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Showing posts from April, 2007

How to sneak Agile into a project

Being a consultant, the opportunities I get to do project management are quite few. Still I believe many of our customers can benefit from the advantages of doing some sort of agile method. Come riding in on a white horse yelling "You are old fashioned in-effective conservatives wasting loads of effort on your specs and docs! You will go over budget if you do not join the society of Agile developers!" won't necessarily convince management that this is the way to go.

So I take some small steps to build a small proof-of-concept, merely by applying it to my own daily routine. Most developers who like to organize their own personal work in some fashion, be it writing stuff down in a notebook or filing issues in an issue tracker, will recognize these steps as mere common sense.

It can be handy to note that these routines could also be absorbed into the project on a higher level, and that is essentially when your project becomes agile.

Step 1: Ask people what they are doing and t…

How to get off your lazy arse and contribute to an open source project

I have a bug in my code. Only it isn't I who made it. It belongs to one of the numerous open source software components in my software. How do I fix that?

I have only run into one other developer I know from the local community contributing to an open source project (not counting project devs/committers) on random occurence. Very few of open source software users contribute back to the projects. I think there is a huge amount of lurkers; people who observe the project but fail to contribute their own solutions back to the project when they encounter problems with the software (or lack of documentation).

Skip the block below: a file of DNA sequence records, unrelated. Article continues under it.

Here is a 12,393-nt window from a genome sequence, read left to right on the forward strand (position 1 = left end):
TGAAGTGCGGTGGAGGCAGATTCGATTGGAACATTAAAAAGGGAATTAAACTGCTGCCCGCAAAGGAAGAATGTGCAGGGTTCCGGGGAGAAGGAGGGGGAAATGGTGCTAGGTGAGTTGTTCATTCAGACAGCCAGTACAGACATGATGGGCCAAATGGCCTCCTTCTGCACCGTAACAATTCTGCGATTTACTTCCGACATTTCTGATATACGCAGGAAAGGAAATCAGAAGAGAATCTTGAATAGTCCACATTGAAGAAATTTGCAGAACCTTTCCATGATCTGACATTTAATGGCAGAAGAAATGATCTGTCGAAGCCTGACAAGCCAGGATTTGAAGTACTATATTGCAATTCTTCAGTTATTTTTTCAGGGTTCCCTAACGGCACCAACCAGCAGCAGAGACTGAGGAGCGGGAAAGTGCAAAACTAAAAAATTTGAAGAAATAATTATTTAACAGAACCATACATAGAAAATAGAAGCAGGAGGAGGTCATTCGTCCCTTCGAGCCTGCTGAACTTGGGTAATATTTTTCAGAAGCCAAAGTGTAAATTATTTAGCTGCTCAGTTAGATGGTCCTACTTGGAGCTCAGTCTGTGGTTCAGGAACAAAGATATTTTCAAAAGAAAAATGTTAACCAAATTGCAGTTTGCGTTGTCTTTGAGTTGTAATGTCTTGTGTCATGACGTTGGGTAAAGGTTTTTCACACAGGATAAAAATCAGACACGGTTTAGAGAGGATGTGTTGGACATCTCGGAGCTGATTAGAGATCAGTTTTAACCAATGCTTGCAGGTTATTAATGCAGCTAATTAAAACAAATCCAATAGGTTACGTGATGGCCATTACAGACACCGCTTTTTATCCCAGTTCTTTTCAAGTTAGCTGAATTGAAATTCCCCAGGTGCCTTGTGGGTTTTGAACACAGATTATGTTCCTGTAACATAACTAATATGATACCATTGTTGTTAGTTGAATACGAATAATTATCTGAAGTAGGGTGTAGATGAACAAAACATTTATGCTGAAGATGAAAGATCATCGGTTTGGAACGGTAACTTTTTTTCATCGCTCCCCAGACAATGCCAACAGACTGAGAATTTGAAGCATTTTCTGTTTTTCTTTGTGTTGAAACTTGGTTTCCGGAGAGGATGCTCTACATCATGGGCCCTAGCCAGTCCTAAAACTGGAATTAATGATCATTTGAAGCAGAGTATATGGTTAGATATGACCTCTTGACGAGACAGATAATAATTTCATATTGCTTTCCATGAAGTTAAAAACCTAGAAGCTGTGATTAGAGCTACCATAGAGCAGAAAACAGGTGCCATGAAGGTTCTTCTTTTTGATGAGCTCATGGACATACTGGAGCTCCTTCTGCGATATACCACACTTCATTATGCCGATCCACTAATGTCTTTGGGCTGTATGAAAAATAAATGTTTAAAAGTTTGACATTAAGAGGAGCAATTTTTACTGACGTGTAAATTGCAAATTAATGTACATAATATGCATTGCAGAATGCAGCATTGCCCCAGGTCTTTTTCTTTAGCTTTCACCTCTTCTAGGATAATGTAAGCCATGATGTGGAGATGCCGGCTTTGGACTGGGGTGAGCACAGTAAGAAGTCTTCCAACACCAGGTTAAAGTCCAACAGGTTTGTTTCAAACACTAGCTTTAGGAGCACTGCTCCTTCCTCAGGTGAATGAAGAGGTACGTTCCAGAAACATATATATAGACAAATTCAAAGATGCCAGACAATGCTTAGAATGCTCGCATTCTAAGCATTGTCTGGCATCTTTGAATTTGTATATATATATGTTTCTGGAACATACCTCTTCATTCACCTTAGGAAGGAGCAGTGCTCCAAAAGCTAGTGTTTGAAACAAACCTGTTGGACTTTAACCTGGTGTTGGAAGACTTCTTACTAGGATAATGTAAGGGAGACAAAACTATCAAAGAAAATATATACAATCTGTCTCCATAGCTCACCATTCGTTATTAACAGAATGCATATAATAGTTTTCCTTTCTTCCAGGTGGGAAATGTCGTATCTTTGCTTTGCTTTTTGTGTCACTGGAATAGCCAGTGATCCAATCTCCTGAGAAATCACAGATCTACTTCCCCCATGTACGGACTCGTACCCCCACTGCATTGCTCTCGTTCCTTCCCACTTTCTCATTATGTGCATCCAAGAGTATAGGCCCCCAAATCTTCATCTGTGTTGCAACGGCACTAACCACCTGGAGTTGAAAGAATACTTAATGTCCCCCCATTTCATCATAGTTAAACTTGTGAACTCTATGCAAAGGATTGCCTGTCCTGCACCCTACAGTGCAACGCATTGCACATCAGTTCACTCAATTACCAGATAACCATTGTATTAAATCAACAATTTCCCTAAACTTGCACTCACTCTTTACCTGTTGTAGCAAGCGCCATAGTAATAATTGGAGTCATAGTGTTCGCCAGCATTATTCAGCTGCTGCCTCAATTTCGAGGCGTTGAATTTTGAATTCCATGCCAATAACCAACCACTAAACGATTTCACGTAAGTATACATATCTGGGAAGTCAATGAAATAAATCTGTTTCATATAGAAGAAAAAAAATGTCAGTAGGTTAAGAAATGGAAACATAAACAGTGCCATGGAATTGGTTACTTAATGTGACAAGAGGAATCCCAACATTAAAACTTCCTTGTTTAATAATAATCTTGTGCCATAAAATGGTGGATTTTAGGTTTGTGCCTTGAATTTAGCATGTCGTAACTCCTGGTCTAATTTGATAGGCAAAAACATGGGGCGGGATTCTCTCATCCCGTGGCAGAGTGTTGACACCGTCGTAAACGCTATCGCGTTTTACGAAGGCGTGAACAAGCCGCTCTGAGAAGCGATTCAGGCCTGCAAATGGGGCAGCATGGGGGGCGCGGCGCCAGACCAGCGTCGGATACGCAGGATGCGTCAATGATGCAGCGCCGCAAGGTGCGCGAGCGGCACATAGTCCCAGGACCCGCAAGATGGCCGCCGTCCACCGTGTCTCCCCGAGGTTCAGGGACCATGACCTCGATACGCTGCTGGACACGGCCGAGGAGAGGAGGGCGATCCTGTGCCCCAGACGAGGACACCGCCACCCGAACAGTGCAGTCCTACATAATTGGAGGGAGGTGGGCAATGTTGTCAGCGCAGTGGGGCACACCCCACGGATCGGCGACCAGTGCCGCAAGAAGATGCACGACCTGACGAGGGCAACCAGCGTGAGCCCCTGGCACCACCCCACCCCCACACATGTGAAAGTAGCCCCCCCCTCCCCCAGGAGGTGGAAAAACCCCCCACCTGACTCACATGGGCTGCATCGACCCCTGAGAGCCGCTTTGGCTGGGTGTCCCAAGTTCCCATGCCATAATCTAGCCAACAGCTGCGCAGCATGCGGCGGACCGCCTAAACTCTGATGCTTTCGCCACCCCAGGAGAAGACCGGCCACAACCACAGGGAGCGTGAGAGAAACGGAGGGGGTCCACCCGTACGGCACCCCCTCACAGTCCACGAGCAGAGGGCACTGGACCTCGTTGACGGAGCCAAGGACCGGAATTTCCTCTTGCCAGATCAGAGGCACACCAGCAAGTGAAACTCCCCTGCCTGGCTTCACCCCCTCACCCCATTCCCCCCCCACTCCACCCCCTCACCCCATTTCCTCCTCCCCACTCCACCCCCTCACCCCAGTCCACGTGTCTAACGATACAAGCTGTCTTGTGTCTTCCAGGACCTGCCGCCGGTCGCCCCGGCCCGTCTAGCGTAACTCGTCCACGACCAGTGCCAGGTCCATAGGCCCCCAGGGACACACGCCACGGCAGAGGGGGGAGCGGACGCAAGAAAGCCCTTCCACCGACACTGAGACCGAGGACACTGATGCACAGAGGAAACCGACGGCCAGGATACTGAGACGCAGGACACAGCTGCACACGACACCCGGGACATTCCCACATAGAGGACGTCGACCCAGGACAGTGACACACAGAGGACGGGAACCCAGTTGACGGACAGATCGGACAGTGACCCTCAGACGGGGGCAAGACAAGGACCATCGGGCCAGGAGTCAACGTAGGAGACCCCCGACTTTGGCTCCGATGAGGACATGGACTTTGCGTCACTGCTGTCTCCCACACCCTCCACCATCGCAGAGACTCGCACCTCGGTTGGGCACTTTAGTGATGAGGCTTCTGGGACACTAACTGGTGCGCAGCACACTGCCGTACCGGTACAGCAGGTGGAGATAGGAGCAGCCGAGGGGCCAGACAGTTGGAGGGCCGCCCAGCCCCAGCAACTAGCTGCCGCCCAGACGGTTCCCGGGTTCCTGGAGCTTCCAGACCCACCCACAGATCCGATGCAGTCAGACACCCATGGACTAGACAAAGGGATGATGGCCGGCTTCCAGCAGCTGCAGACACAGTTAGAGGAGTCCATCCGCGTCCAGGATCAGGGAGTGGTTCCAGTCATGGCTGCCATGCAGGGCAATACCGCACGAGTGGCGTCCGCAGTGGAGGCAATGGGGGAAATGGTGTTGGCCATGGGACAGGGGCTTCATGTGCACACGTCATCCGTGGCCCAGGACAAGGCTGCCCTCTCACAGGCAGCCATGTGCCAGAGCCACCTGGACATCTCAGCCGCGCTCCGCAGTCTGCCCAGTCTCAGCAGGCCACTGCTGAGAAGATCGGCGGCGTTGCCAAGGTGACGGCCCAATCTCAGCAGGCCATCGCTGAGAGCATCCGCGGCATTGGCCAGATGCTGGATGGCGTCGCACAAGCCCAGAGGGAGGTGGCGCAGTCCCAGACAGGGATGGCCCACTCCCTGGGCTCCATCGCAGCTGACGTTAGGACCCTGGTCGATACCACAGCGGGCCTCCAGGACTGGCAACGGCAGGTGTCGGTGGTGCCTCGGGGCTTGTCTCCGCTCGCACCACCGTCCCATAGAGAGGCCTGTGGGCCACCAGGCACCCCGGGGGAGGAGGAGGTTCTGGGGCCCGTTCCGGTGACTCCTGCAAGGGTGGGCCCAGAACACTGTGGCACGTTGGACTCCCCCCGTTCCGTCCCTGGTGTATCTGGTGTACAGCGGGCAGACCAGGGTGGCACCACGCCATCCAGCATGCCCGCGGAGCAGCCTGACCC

I wrote this post while trying to get a Struts2 bug fixed. I'll keep real-life descriptions in italic font like this.

1. Identify your bug You usually stumble on a bug when you're trying to use the component in some funny, modern, weird or alien way; integrating with another component, using rarely used/tested configuration, or simply using code from an unstable branch of the…

Is Eclipse really that bad?

[Update: Stupid Blogger wysiwyg editor completely screwed up the formatting in the rss-feed.]

Patrick Lightbody asks whether my Eclipse can do that.

I'll be the first one to admit that Eclipse can be a crappy, unstable, unpredictable gob of software (especially the 3.2 release). Still his list of advantages with using IDEA strikes me as quite unfair as Eclipse can do a lot of those things he mentions.

Let's step through his points and counter what we can:

Way smarter code complete

Can go beyond the basic support provided by eclipse and can even narrow the completion down to only objects that are type-safe. That is: it won't show you a variable that, if selected, would result in a compile error.

Eclipse can do that. Hmf, hide the options that are not type correct? Eclipse suggests the variables of the correct type first, it doesn't hide the other ones, and I wouldn't want it to. What if I want to pass by that compilation error in order to change the type of a vari…